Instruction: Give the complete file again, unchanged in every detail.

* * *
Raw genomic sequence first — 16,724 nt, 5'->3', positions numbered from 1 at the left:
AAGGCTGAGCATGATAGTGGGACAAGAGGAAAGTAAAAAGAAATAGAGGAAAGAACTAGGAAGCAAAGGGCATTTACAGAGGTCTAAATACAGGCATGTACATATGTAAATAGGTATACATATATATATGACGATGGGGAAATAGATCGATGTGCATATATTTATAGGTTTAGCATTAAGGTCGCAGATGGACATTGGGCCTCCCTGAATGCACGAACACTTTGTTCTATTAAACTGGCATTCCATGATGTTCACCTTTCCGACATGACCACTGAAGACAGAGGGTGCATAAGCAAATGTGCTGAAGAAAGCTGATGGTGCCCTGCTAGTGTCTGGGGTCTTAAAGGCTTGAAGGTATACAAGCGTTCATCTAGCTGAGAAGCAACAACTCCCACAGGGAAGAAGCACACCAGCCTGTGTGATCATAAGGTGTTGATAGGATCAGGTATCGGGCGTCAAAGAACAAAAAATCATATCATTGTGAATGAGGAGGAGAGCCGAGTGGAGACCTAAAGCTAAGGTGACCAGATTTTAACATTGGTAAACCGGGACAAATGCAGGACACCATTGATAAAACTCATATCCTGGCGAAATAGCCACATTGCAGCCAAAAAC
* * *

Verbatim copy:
Raw genomic sequence first — 16,724 nt, 5'->3', positions numbered from 1 at the left:
AAGGCTGAGCATGATAGTGGGACAAGAGGAAAGTAAAAAGAAATAGAGGAAAGAACTAGGAAGCAAAGGGCATTTACAGAGGTCTAAATACAGGCATGTACATATGTAAATAGGTATACATATATATATGACGATGGGGAAATAGATCGATGTGCATATATTTATAGGTTTAGCATTAAGGTCGCAGATGGACATTGGGCCTCCCTGAATGCACGAACACTTTGTTCTATTAAACTGGCATTCCATGATGTTCACCTTTCCGACATGACCACTGAAGACAGAGGGTGCATAAGCAAATGTGCTGAAGAAAGCTGATGGTGCCCTGCTAGTGTCTGGGGTCTTAAAGGCTTGAAGGTATACAAGCGTTCATCTAGCTGAGAAGCAACAACTCCCACAGGGAAGAAGCACACCAGCCTGTGTGATCATAAGGTGTTGATAGGATCAGGTATCGGGCGTCAAAGAACAAAAAATCATATCATTGTGAATGAGGAGGAGAGCCGAGTGGAGACCTAAAGCTAAGGTGACCAGATTTTAACATTGGTAAACCGGGACAAATGCAGGACACCATTGATAAAACTCATATCCTGGCGAAATAGCCACATTGCAGCCAAAAAC